Concept: Chronic inflammatory demyelinating polyneuropathy
Background Zika virus (ZIKV) infection has been linked to the Guillain-Barré syndrome. From November 2015 through March 2016, clusters of cases of the Guillain-Barré syndrome were observed during the outbreak of ZIKV infection in Colombia. We characterized the clinical features of cases of Guillain-Barré syndrome in the context of this ZIKV infection outbreak and investigated their relationship with ZIKV infection. Methods A total of 68 patients with the Guillain-Barré syndrome at six Colombian hospitals were evaluated clinically, and virologic studies were completed for 42 of the patients. We performed reverse-transcriptase-polymerase-chain-reaction (RT-PCR) assays for ZIKV in blood, cerebrospinal fluid, and urine, as well as antiflavivirus antibody assays. Results A total of 66 patients (97%) had symptoms compatible with ZIKV infection before the onset of the Guillain-Barré syndrome. The median period between the onset of symptoms of ZIKV infection and symptoms of the Guillain-Barré syndrome was 7 days (interquartile range, 3 to 10). Among the 68 patients with the Guillain-Barré syndrome, 50% were found to have bilateral facial paralysis on examination. Among 46 patients in whom nerve-conduction studies and electromyography were performed, the results in 36 patients (78%) were consistent with the acute inflammatory demyelinating polyneuropathy subtype of the Guillain-Barré syndrome. Among the 42 patients who had samples tested for ZIKV by RT-PCR, the results were positive in 17 patients (40%). Most of the positive RT-PCR results were in urine samples (in 16 of the 17 patients with positive RT-PCR results), although 3 samples of cerebrospinal fluid were also positive. In 18 of 42 patients (43%) with the Guillain-Barré syndrome who underwent laboratory testing, the presence of ZIKV infection was supported by clinical and immunologic findings. In 20 of these 42 patients (48%), the Guillain-Barré syndrome had a parainfectious onset. All patients tested were negative for dengue virus infection as assessed by RT-PCR. Conclusions The evidence of ZIKV infection documented by RT-PCR among patients with the Guillain-Barré syndrome during the outbreak of ZIKV infection in Colombia lends support to the role of the infection in the development of the Guillain-Barré syndrome. (Funded by the Bart McLean Fund for Neuroimmunology Research and others.).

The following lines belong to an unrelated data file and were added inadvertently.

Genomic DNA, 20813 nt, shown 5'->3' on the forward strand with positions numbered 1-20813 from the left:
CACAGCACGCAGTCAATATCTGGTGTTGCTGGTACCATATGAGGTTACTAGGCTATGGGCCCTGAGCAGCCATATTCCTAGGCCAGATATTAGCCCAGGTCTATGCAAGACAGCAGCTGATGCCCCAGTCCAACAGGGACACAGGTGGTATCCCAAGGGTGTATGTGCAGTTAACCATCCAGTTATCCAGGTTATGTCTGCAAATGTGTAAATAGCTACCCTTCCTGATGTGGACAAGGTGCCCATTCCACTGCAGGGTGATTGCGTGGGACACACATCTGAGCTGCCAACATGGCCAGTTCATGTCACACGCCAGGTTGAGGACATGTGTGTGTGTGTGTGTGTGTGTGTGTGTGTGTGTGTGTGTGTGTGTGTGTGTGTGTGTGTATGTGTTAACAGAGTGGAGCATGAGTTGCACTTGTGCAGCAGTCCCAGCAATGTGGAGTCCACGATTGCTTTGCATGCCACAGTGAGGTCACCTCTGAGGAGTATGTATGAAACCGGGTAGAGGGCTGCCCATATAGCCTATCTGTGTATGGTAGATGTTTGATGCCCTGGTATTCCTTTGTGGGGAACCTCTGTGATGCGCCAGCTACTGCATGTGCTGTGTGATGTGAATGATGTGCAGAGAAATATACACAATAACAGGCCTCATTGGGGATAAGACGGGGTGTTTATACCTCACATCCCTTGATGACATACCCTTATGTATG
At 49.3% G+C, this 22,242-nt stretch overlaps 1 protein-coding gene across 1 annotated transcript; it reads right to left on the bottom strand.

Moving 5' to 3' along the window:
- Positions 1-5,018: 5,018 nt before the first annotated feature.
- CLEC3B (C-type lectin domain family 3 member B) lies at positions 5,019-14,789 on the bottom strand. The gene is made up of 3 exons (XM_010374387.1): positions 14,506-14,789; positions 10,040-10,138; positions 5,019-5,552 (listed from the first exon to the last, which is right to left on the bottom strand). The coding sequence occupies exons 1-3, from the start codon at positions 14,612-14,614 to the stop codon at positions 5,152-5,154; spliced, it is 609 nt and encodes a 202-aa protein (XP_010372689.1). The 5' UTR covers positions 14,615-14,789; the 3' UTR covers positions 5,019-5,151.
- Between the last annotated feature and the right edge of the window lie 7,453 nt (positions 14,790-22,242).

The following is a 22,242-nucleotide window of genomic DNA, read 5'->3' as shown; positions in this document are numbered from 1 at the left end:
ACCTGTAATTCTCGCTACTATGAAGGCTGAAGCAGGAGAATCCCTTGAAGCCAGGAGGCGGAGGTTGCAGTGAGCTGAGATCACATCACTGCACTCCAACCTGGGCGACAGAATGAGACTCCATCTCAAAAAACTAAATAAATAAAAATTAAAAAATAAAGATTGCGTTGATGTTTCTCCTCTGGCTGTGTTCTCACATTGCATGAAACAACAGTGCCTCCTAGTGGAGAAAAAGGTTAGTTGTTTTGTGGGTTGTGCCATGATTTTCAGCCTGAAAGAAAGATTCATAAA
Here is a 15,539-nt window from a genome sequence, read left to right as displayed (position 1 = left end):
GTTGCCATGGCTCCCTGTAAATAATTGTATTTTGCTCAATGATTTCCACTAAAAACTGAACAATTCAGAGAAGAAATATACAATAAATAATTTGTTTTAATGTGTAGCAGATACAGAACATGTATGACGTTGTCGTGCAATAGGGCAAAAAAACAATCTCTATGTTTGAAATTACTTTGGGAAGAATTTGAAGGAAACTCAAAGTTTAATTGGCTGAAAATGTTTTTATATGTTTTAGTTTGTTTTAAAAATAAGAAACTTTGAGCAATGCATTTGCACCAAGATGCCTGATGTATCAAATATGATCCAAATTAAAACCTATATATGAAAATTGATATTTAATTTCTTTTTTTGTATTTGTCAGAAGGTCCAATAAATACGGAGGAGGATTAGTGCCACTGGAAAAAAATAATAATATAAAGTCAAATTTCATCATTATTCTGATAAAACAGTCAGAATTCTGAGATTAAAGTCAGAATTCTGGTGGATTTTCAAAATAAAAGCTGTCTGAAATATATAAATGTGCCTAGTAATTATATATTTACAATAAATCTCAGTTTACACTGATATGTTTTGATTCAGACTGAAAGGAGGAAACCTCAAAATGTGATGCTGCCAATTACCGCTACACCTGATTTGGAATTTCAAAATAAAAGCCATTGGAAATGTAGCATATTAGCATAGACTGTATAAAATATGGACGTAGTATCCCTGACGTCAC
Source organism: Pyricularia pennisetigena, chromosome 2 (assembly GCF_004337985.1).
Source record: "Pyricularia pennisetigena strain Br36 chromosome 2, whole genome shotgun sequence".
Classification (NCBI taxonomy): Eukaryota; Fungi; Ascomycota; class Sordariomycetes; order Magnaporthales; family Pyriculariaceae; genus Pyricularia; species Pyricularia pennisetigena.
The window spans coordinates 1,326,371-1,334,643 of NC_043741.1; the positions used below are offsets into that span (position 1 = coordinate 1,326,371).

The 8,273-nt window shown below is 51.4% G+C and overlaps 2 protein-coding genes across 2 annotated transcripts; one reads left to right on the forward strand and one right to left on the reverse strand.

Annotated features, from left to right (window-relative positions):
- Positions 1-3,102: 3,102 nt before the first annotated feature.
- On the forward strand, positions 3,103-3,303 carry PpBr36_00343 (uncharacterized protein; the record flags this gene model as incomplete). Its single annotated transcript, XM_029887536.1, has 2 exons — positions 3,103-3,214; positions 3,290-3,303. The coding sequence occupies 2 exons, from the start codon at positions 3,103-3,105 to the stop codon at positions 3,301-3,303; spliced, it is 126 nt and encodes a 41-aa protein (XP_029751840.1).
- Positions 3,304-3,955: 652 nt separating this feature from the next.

Abstract There has been only one reported case of neuromuscular scoliosis following chronic inflammatory demyelinating polyneuropathy (CIDP). However, no cases of scoliosis that were treated with surgery secondary to CIDP have been previously described. A 16-year-old boy with CIDP was consultant due to the progression of scoliosis with the coronal curve of 86° from T8 to T12. Posterior correction and fusion with segmental pedicle screws were performed under intraoperative spinal cord monitoring with transcranial electric motor-evoked potentials. Although the latency period was prolonged and amplitude was low, the potential remained stable. Coronal curve was corrected from 86° to 34° without neurological complications. We here describe scoliosis associated with CIDP, which was successfully treated with surgery under intraoperative spinal cord monitoring.
Glossopharyngeal and/or vagus nerve involvement is infrequent in patients with chronic inflammatory demyelinating polyradiculoneuropathy (CIDP). We herein report the case of a 69-year-old Japanese woman who presented with muscle weakness and numbness of the extremities with dysphagia. The serum anti-ganglioside GM1 immunoglobulin IgM antibody levels were elevated, and treatment with intravenous immunoglobulin (IVIg) resulted in a dramatic improvement; the weakness, numbness and dysphagia all resolved. However, relapse comprising dysphagia alone occurred on hospital day 26, and treatment with IVIg again proved extremely effective. IVIg therapy can be effective against cranial nerve involvement in cases of CIDP.